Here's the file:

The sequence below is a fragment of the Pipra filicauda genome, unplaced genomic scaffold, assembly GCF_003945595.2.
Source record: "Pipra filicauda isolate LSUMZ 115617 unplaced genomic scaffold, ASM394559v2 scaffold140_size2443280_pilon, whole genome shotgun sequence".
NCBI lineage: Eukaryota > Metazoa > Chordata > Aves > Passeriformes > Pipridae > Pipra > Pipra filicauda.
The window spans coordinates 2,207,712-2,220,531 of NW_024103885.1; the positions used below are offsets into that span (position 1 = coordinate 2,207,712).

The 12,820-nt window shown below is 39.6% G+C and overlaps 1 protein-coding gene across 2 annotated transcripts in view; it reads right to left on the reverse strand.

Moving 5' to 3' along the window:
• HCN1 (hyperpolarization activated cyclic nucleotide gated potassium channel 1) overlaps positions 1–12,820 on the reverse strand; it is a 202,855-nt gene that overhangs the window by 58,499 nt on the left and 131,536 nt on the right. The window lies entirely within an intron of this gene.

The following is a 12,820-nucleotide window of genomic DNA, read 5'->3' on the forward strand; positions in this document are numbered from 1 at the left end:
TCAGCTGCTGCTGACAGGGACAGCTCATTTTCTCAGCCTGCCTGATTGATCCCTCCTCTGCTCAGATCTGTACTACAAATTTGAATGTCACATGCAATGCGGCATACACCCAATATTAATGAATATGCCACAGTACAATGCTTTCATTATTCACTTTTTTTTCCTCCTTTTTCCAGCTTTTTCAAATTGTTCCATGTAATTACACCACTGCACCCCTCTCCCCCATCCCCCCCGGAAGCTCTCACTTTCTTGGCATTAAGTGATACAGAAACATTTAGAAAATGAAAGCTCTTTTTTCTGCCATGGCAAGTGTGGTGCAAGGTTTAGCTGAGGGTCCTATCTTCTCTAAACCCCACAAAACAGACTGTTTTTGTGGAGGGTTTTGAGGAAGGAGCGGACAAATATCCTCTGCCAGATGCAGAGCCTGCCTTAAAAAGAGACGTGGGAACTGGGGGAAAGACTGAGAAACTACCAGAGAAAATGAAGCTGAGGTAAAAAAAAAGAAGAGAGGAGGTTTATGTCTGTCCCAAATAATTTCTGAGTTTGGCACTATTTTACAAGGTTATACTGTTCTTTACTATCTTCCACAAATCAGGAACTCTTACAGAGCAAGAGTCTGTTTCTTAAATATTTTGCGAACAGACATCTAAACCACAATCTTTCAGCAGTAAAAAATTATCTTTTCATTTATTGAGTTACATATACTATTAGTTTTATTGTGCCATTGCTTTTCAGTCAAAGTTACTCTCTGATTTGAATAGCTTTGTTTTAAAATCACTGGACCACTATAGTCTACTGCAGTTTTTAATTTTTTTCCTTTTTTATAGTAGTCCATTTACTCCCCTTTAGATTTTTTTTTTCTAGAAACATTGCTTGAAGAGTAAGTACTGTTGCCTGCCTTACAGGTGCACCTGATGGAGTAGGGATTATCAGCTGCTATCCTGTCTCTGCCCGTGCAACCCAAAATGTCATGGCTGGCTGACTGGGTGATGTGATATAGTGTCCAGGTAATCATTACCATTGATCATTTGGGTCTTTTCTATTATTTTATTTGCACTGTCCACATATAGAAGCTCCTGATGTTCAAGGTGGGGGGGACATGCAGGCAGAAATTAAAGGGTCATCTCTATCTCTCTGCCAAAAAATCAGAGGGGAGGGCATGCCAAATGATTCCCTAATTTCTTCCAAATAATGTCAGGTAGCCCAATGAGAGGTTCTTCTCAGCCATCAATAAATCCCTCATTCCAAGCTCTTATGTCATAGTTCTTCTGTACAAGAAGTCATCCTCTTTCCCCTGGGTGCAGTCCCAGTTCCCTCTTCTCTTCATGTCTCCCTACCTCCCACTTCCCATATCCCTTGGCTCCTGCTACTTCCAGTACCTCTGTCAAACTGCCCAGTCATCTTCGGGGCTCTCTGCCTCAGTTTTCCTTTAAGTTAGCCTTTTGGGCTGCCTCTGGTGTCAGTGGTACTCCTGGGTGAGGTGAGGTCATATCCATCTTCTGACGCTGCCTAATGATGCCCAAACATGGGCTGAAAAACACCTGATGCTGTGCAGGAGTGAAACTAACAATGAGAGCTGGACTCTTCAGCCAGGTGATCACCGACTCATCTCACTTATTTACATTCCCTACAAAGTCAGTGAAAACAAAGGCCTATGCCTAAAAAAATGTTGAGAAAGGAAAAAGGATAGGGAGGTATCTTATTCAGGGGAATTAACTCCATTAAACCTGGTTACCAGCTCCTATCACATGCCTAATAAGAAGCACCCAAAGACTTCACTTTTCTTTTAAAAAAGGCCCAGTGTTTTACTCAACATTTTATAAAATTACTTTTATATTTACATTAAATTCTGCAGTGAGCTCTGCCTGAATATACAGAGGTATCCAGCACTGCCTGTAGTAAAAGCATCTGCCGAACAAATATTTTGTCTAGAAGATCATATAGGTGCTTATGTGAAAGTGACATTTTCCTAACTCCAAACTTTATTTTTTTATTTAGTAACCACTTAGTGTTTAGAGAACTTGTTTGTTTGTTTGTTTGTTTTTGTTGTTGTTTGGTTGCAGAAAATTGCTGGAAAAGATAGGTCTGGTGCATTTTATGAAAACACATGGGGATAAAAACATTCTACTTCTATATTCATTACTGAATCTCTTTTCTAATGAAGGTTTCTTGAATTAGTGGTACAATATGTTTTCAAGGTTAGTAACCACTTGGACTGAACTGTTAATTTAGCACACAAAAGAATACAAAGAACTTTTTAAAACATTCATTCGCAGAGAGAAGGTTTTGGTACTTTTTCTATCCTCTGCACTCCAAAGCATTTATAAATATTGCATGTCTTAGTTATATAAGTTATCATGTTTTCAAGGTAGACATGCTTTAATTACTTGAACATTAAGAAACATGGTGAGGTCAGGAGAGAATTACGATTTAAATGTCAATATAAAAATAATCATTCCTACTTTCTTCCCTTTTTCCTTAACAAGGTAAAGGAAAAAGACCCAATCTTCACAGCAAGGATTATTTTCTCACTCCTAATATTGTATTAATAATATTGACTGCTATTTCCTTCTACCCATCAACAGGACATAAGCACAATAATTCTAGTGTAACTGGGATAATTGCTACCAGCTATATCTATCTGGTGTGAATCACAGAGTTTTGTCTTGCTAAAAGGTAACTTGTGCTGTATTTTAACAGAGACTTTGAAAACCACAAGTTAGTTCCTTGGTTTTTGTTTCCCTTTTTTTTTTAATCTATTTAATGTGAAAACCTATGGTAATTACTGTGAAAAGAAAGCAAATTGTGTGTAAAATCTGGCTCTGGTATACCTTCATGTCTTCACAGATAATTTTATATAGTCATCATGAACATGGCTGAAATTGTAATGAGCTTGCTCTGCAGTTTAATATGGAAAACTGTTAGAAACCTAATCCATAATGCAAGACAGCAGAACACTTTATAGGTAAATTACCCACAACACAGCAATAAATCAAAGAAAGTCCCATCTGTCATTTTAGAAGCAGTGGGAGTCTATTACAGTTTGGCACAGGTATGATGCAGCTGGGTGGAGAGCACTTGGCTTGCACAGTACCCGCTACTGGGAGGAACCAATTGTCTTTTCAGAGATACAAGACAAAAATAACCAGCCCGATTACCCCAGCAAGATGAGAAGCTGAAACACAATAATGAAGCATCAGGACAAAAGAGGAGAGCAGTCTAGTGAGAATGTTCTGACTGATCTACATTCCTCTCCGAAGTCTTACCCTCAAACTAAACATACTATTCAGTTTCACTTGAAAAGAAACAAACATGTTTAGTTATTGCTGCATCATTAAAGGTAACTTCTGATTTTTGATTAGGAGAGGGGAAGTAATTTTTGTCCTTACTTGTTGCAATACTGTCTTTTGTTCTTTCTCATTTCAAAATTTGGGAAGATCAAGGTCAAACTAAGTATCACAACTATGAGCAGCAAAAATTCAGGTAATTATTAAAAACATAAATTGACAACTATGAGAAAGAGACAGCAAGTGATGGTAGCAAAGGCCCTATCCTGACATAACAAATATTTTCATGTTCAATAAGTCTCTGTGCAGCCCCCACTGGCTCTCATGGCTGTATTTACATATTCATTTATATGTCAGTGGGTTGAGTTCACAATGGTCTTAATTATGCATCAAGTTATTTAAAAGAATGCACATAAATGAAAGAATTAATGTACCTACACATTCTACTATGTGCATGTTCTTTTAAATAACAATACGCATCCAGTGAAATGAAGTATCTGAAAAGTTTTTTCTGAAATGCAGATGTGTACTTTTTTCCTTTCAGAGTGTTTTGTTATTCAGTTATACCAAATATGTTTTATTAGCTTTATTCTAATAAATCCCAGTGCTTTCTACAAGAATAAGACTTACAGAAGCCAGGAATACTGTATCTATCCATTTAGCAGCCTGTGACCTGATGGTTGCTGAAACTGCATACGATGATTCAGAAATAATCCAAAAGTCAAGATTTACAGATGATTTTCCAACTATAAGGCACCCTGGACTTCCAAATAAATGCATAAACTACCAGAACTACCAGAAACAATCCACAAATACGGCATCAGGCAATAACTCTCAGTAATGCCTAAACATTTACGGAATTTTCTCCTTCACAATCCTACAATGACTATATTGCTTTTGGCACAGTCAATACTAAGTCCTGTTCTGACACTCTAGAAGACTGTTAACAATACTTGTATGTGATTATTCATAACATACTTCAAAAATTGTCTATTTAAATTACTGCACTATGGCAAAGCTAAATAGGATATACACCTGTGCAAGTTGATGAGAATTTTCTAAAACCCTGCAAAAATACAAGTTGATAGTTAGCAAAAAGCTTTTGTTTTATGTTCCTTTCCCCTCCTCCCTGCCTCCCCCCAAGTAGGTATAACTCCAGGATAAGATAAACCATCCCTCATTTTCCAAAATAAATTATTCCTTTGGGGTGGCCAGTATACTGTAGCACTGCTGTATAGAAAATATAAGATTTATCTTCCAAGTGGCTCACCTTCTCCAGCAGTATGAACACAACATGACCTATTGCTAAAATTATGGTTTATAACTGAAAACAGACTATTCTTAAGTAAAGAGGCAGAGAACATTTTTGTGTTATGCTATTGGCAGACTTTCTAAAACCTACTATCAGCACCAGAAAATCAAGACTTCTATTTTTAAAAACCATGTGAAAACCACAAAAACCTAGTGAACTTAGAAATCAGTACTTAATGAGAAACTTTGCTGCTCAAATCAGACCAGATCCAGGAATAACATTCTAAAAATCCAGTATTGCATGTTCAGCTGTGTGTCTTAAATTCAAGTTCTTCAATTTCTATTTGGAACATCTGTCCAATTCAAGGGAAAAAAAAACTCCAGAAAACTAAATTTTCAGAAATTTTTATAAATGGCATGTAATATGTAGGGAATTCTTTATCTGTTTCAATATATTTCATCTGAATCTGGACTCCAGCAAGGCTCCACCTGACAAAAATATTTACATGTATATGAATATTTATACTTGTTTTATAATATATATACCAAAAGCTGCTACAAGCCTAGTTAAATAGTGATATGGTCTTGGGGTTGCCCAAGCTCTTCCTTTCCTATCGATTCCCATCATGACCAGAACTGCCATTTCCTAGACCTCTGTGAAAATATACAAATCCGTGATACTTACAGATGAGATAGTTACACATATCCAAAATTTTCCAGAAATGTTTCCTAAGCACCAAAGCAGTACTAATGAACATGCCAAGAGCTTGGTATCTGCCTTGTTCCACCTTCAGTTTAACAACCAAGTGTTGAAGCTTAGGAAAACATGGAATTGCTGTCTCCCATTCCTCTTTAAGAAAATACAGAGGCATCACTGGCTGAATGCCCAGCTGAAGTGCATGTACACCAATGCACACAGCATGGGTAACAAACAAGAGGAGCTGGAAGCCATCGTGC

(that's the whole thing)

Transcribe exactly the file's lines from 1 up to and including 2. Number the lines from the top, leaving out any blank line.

The sequence below is a fragment of the Pipra filicauda genome, unplaced genomic scaffold, assembly GCF_003945595.2.
Source record: "Pipra filicauda isolate LSUMZ 115617 unplaced genomic scaffold, ASM394559v2 scaffold140_size2443280_pilon, whole genome shotgun sequence".